Shadow and Zombie APIs: How to Minimize Vulnerabilities
There’s growing discussion on the importance of shifting left to incorporate design-time API security strategy, but how do you minimize the risk?
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Application Programming Interfaces (APIs) are the backbone of modern software development and are now vital strategic assets for large enterprises.
However, with increasing API proliferation and subsequent sprawl, APIs can also pose significant security risks for enterprises. Shadow or zombie APIs running in production that your teams have forgotten about leave you vulnerable to attack. There's growing discussion on the importance of shifting left to incorporate design-time API security strategy, but how do you minimize the risk of those already lurking in your IT infrastructure?
API Security Attacks Are Exponentially Rising
API security attacks are a growing issue for enterprises. And breaches are often only discovered after the fact. Take T-Mobile's high-profile API breach; in the 41 days it took for the security team to catch and resolve, 37 million records of personally identifiable information (PII) had been seized. Even without any immediate fines (unlike a 2021 breach they've recently had to pay $350 million for), such security issues cause huge dents in customer trust, something large enterprises have worked hard to build and maintain.
More alarming still, unlike T-Mobile's breach, 78% of API attacks are now coming from authenticated users, and overall attacks have grown by over 400% in the last six months. Hackers are also specifically targeting publicly available repos and instances, such as this recently observed a spike in attacks on public Postman collections.
So what's at fault here? Hint: it's not bad for security teams.
Shadow and Zombie APIs Are Low-Hanging Fruit for Attackers
Shadow and zombie APIs are a primary cause as they're easy targets for attackers, and they're both growing in prevalence.
Shadow APIs exist within your IT infrastructure but are not under the control of any IT or API team. These APIs are often created as one-off integrations by developers without any centralized knowledge or permission. Almost all aren't documented or managed properly.
On the other hand, Zombie APIs are APIs that have been retired or abandoned but are still active and accessible. These APIs can create a significant security threat as they are no longer maintained, updated, or monitored, making them vulnerable to attacks.
The rise in developer productivity without effective API governance has worsened API sprawl and subsequent shadow and zombie APIs. And with APIs already deemed as low-hanging fruit for attackers, it's safe to say these two types of lurking assets are the easiest fruit of them all. This is especially true for large enterprises, who are now working with 1000s of APIs (of different types and categories) across disparate and distributed runtime environments.
Practical Steps to Minimize Risk
I'm sure you've read endless information telling you to take API security measures such as:
- Regular auditing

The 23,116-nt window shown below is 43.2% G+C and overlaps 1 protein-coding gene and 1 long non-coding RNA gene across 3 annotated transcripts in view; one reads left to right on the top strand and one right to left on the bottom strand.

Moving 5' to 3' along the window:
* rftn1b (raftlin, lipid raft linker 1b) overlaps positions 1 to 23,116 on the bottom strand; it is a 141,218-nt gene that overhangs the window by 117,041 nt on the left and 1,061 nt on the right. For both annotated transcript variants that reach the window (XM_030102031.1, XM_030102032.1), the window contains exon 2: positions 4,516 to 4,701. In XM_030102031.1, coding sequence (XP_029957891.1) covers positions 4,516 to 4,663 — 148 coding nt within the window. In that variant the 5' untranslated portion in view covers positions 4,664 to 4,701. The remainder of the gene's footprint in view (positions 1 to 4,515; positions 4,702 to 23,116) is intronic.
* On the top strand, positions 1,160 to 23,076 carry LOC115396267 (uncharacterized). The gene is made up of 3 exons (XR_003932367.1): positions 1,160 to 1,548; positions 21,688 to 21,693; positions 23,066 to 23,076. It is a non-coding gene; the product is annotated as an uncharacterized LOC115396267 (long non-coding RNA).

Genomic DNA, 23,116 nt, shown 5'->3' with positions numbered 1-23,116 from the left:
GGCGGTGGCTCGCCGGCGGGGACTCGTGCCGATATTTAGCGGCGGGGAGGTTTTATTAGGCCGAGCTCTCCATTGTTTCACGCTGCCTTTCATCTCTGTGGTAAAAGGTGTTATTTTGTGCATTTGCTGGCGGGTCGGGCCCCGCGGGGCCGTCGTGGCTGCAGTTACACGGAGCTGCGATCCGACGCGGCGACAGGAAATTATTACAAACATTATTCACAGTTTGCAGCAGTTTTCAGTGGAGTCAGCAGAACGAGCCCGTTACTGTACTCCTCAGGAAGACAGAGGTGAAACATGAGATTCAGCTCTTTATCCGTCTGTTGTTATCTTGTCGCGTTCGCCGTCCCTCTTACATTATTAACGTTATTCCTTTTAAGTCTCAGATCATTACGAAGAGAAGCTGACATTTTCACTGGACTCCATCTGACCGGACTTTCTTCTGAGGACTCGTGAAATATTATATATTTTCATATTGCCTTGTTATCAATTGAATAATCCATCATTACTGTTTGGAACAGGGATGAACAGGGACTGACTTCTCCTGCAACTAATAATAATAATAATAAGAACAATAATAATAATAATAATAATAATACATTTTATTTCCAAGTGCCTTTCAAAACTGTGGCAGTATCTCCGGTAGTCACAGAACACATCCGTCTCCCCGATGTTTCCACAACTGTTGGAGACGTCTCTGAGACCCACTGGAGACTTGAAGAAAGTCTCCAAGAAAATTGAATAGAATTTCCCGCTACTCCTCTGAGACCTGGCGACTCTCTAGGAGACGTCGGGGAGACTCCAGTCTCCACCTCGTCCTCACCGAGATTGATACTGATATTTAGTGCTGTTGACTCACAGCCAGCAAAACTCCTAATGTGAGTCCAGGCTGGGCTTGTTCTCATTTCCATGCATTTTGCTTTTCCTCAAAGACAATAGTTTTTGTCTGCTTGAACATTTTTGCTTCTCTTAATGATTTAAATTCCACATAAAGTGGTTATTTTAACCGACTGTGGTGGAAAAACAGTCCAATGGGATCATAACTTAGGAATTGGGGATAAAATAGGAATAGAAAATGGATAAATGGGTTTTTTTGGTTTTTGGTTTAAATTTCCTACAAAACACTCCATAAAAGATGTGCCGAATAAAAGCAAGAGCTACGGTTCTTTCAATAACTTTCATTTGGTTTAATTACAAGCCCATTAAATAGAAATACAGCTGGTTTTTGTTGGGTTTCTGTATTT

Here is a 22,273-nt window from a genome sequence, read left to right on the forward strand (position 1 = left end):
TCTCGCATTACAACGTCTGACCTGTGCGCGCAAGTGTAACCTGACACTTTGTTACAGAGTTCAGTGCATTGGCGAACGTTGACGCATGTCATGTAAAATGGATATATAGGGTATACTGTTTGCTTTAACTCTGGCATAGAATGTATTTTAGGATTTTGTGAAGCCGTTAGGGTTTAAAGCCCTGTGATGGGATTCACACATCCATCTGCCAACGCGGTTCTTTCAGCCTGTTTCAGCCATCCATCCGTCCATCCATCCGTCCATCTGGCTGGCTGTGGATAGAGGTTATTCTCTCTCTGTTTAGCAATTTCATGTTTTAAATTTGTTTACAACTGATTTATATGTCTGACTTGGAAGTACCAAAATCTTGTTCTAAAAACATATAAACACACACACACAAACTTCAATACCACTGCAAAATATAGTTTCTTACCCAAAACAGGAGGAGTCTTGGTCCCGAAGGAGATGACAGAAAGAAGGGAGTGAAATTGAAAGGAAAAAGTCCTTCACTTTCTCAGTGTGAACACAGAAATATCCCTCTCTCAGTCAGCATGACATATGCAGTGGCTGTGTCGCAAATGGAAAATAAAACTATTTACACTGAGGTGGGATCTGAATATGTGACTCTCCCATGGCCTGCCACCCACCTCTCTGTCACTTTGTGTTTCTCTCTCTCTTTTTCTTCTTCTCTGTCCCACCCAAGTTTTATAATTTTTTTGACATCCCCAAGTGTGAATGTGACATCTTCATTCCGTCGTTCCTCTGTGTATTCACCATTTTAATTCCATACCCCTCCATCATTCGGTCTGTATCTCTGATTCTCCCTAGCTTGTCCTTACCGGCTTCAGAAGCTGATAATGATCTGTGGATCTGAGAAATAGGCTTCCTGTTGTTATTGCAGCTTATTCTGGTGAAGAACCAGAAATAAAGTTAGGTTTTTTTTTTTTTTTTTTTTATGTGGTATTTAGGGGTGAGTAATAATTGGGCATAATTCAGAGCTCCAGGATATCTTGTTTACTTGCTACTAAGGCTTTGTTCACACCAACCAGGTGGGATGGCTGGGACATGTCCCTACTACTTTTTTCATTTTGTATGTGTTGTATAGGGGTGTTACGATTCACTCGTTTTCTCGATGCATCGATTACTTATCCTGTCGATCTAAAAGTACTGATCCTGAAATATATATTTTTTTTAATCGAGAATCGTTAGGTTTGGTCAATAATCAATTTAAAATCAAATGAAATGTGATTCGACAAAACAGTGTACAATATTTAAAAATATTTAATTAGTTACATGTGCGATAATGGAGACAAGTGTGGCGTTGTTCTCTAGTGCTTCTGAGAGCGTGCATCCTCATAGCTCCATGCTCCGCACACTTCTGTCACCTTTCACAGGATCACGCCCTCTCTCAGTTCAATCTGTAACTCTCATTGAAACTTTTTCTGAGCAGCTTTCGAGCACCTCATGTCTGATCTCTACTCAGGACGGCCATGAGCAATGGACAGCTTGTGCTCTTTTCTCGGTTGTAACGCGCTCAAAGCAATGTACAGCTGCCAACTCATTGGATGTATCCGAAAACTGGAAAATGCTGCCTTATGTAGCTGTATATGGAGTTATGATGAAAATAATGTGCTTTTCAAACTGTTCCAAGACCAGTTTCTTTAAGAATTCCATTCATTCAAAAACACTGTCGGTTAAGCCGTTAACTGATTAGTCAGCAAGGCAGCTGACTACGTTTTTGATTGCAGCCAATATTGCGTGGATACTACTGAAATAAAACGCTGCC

- Security education and training for developers and teams.
- Implementing robust security policies.
While these are all important and should not be overlooked, I want to provide an actionable example of how to identify and tackle zombie and shadow APIs.
1. Catalog and Identify
You first need to catalog all APIs across all gateways and runtimes into one place. This should be done in a way that's abstracted from the runtimes so you can unify them into one view and assess governance compliance and conformance but connected to them so you can rationalize against consumption metrics. This will help you quickly identify the following:
- Shadow APIs: these will be failing your governance checks.
- Zombie APIs: these will have no consumers.
2. Make Shadow APIs Conformant, Compliant, and Secure
API governance still gets a bad rep with developers, but modern governance tactics can be used to quickly tackle obvious shadow APIs. Using automated, flexible, and democratized API governance, those APIs that are failing governance checks can be quickly rectified and secured without developers having to spend hours manually manipulating code against a rigid and centralized style guide. Any APIs that are identified as no longer needed as part of these checks can be quickly and safely retired.
3. Deprecate Potential Zombie APIs
Using consumption metrics from across your runtimes (ideally unified into the same catalog), APIs with no active consumers can be regularly deprecated from your runtimes after x days (however many you choose). This ensures zombie APIs are not lurking around and growingly forgotten about.
Bonus: Do So Without Impacting Your API Consumers!
Ensuring a great consumer experience for your APIs is simultaneously important. Your internal consumers, partners, and/or customers might be needing the exact API you've just identified as a zombie and deprecated. The goal state here is to have your catalog directly connected to your consumer portals, developer portals, and marketplaces; authenticated consumers can still see, request, and have these APIs redeployed. You're minimizing security risks without impacting your consumers' experience.
In conclusion, shadow and zombie APIs, as a result of ungoverned and unmanaged API proliferation, pose a significant security threat to enterprises. Therefore, organizations need to be proactive in their approach to API security by implementing appropriate measures and best practices to mitigate the risks. Of course, choosing the right tooling to deliver these measures in a frictionless way is vital too. By doing so, organizations can ensure that their APIs are secure and their sensitive data is protected.
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